How strange it feels to be back in Michigan, where we started this journey almost a year and 5,600 miles ago. But then, these Michigan waters are strange to me and we still have nearly 800 miles left before Many Moons returns to her home port in western Lake Superior.

It took us 8.5 hours to travel 56 miles today as the current of the Detroit River pushed against us. Photos and captions below of our cruise from the Bass Islands in western Lake Erie up to Detroit.

As we left Middle Bass Island State Park Marina behind, we were sad to leave our friends on Rachel Ann. We traveled with them through most of the Erie Canal and Lake Erie. They’re selling their boat–that pretty red Ranger Tug–and won’t have any trouble doing so. What an adventurous and fun couple!
The water was mirror-calm as we passed the winery ruins on Middle Bass Island – a good omen for the long trek to Detroit. I had a “bad stomach” and slept only 5 hours last night so wouldn’t be much help for awhile. (You have “bad days” on a boat, just like at home, and usually find a way to muscle through them.)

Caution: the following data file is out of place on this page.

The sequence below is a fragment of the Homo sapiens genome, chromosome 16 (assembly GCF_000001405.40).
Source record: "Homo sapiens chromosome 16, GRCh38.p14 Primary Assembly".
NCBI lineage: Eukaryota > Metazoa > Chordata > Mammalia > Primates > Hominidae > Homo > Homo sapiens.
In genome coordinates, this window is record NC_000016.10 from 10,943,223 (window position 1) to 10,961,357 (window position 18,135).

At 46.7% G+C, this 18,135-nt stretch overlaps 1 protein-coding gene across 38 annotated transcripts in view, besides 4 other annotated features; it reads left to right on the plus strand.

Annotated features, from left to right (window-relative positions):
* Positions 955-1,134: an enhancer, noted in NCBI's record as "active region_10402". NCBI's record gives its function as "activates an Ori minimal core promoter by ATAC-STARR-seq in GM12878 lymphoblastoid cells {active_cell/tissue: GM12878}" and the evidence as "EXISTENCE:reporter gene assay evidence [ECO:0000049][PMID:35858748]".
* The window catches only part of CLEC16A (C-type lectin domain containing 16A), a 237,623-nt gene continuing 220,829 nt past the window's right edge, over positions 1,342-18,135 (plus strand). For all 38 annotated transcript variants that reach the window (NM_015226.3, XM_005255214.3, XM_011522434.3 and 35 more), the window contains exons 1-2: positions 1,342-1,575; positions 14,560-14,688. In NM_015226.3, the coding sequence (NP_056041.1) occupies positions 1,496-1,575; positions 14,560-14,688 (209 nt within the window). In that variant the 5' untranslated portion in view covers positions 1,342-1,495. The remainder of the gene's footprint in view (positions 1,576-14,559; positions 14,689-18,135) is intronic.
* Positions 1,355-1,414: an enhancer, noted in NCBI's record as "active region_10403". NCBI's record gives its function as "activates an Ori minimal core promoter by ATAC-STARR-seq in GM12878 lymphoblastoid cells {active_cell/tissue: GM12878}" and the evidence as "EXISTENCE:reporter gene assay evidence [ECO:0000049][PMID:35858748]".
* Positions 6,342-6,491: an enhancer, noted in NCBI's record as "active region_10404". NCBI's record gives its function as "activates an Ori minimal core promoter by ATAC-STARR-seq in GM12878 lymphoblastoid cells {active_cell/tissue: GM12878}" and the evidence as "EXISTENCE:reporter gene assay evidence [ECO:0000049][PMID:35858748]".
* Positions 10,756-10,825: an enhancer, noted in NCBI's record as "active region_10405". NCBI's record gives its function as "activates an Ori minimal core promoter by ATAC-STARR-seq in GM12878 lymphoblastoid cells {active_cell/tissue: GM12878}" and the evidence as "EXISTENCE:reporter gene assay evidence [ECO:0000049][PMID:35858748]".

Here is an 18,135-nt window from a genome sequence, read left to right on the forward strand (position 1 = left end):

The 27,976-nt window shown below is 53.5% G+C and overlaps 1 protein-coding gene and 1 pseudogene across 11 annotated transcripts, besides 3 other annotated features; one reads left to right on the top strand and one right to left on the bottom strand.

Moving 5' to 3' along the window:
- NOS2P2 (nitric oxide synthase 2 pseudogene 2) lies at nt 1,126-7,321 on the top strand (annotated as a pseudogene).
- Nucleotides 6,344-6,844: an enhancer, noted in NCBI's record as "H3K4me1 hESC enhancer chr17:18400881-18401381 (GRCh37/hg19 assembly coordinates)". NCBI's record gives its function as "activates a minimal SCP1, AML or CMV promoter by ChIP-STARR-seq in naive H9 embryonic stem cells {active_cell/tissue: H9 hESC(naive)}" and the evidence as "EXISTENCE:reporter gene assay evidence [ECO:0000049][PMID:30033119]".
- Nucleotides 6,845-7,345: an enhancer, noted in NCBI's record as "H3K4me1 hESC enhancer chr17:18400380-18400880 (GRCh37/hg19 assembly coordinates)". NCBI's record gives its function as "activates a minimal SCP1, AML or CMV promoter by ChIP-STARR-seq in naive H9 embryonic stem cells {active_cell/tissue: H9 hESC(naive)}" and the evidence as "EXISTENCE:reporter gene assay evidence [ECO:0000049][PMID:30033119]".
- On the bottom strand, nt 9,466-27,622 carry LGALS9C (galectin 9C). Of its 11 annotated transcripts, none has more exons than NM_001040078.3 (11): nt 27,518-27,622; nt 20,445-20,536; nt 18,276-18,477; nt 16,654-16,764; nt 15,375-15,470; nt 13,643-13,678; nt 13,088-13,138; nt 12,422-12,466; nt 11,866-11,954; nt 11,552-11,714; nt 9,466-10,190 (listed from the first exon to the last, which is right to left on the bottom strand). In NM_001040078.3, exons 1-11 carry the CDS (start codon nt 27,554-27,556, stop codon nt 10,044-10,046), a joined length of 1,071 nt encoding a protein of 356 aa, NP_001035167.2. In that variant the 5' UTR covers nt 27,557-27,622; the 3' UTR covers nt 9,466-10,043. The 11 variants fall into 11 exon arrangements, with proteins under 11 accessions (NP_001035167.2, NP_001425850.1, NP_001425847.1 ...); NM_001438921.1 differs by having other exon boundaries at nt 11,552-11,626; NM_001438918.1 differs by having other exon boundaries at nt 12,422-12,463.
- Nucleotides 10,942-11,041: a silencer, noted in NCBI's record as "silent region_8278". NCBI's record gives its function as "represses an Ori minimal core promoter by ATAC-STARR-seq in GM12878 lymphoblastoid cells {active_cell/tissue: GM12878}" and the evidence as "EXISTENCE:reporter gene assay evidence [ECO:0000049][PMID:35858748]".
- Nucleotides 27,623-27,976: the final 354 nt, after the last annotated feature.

And this little critter on our eisenglass reminded me that the mayflies are still with us. (See last post.) Female mayflies live just minutes while the males live a few days. They spend this brief time reproducing. They may “bug” us but they’re good for fish and fishermen. Or so I’m told.
This light marked our initial entry into the long Detroit River — and, soon, the Michigan border!
The Detroit River is 28 miles long and flows southward from Lake St. Clair to Lake Erie. I was at the helm when we first encountered its turbulence and it was hard to keep the boat going straight – partly because the current (pushing us southward) competed with the wind (pushing us northward). It’s been awhile since we’ve dealt with conditions like that.
We read that this waterway is one of the busiest in the world but didn’t see much commercial traffic other than this barge and one cargo ship.
This lighthouse marked the Detroit River’s dividing channel. Channels multiply in this area, and we needed to pay attention to make sure we didn’t stray into Canada. What would happen if we did? Probably nothing, but it’s been a confusing year or two for boaters on the border. We do know we should not anchor in Canadian waters without permission. (We may be good friends, but we’re still different countries.)